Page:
Baghdad, Iraq — Iraqi negotiators reached a breakthrough deal on the constitution Tuesday, and at least one Sunni Arab party said it would now urge its followers to approve the charter in this weekend's referendum. Suicide bombings and other attacks killed more than 50 people in the insurgent campaign aimed at intimidating voters.
Under the deal, the two sides agreed on a mechanism to consider amending the constitution after it is approved in Saturday's referendum. The next parliament, to be formed in December, will set up a commission to consider amendments, which would later have to be approved by parliament and submitted to a referendum.
The agreement boosts the chances that the draft constitution will be passed in Saturday's nationwide vote. Shiite and Kurdish leaders support the draft and the United States has been eager to see it approved to avert months more of political turmoil, delaying plans to start a withdrawal of U.S. forces.
In return, the agreement guarantees Sunni Arabs the ability to try later to introduce major changes they want, aimed at reducing the autonomous powers that Shiites and Kurds would have under the federal system created by the charter, negotiators said.
"The important principle here is that this provides an assurance (to Sunnis) that this constitution is not the end of history but is subject to amendment," said Ridha Jawad Taqi of the Supreme Council of the Islamic Revolution in Iraq, a top Shiite party in the government.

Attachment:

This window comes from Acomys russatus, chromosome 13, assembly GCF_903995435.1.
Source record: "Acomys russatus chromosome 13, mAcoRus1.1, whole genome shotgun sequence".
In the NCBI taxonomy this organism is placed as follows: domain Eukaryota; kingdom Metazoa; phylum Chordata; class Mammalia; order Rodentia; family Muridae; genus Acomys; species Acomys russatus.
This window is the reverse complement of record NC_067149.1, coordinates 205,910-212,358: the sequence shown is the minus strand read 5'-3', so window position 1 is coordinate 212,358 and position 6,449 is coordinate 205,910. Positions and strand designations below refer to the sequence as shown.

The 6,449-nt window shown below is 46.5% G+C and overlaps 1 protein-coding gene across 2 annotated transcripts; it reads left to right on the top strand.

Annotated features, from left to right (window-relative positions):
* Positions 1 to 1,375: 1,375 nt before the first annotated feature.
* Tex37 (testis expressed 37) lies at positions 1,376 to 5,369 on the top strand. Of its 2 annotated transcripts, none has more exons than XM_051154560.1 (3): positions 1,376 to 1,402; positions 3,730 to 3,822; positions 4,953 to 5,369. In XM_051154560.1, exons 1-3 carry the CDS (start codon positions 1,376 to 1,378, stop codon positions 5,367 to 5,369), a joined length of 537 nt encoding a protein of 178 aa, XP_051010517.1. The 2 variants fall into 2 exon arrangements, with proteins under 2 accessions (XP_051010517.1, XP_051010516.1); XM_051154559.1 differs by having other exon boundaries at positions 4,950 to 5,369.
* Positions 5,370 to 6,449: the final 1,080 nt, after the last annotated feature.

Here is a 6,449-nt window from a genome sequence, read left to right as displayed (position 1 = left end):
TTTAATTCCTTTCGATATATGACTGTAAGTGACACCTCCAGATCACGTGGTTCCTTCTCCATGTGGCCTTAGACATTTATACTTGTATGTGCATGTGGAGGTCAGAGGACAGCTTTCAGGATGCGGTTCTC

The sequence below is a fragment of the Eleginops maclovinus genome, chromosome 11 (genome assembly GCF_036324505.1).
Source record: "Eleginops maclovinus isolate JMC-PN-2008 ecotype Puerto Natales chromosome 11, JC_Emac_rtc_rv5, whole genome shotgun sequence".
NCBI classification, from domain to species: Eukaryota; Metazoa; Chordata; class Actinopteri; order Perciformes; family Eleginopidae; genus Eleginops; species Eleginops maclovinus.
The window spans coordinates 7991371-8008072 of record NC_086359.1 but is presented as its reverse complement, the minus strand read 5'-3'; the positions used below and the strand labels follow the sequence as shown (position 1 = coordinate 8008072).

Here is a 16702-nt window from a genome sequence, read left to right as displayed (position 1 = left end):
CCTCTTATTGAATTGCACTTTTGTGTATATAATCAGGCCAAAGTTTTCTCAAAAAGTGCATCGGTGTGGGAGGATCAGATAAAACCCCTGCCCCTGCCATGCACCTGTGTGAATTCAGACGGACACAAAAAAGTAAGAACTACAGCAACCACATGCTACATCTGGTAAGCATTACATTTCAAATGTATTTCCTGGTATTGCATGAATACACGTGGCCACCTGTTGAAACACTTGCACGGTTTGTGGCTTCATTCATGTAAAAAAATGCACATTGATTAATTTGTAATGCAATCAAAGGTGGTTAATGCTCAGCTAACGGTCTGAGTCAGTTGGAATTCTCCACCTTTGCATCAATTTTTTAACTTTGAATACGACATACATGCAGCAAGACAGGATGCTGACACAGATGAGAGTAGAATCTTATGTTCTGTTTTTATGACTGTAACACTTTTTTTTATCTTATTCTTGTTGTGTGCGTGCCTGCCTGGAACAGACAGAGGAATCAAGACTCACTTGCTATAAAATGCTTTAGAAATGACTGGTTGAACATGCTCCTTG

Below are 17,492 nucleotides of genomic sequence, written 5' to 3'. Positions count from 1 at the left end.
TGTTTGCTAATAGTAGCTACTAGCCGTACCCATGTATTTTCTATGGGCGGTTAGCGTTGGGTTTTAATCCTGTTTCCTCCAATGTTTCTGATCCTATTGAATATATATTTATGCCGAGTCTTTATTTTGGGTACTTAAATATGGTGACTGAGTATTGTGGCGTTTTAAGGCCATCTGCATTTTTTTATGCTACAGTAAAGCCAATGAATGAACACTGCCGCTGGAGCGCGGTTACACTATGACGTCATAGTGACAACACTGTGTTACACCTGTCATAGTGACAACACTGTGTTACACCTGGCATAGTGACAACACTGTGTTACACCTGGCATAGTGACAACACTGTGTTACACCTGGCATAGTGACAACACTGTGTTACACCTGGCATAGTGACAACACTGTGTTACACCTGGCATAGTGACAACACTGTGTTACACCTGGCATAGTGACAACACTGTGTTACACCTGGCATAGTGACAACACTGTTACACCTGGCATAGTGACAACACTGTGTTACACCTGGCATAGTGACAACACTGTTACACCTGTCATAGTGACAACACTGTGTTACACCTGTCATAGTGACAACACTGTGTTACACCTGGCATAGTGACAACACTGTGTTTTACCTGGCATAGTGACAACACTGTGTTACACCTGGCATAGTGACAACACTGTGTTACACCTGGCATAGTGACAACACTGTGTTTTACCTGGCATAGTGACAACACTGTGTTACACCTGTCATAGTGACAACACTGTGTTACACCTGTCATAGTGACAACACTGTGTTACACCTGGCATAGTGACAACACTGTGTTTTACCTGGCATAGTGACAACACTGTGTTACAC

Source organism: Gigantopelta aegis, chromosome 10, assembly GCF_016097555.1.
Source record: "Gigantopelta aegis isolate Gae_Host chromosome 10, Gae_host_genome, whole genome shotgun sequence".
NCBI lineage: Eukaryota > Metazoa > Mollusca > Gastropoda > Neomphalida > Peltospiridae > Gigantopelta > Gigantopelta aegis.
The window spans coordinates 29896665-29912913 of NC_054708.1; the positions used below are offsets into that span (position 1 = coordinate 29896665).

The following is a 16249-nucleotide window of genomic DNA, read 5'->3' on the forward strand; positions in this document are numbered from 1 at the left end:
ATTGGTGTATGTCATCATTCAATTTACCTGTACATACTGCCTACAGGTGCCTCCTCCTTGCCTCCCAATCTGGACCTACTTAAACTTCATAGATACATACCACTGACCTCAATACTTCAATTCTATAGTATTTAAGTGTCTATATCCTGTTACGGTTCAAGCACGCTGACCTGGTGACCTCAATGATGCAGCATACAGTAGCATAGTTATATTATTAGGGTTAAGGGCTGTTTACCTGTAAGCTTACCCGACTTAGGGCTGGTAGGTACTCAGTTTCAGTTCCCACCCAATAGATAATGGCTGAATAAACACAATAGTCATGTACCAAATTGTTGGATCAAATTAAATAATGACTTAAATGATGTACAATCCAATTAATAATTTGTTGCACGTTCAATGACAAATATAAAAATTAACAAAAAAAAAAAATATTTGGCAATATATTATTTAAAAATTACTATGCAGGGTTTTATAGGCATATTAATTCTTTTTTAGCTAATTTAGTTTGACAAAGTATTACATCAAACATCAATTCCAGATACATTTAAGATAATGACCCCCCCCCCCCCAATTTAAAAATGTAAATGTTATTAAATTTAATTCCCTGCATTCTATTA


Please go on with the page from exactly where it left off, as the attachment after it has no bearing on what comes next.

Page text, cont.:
U.S. officials have pushed the three days of negotiations between Shiite and Kurdish leaders in the government and Sunni Arab officials, that concluded with marathon talks at the house of President Jalal Talabani late Tuesday.
A top Sunni negotiator, Ayad al-Samarraie of the Iraqi Islamic Party, said the measure would allow it to "stop the campaign rejecting the constitution and we will call on Sunni Arabs to vote yes." It was unclear if parliament would formally vote on the new deal with some lawmakers saying that measure may be read to the National Assembly today.
But other major Sunni parties were not present at the negotiations, and at least one senior Sunni leader, Saleh al-Mutlaq, said he was not yet convinced by the measure.
"The Islamic party was participating alone in these negotiations and making its own decisions," al-Mutlaq said. "This is strange because the Iraqi Islamic party does not represent all the Sunni Arabs but only a small percentage of them."
But the announcement was the first break in the ranks of Sunni Arab leaders and will likely deeply undermine the campaign to defeat the constitution at the polls. Sunni-led insurgents have demanded a boycott of the election and threatened those who would vote.
The agreement outlines four additions to the document considered Saturday that outline how future amendments will be made.
The central addition allows the next parliament, which will be formed in Dec. 15 elections, to form the commission, which will have four months to consider changes to the constitution. The changes would be approved by the entire parliament, then a referendum would be held two months later.
That is no guarantee that Sunnis will be able to make the changes they seek. They are likely to have a stronger representation in the next parliament, but would still face a strong Shiite and Kurdish majority that would likely oppose major changes.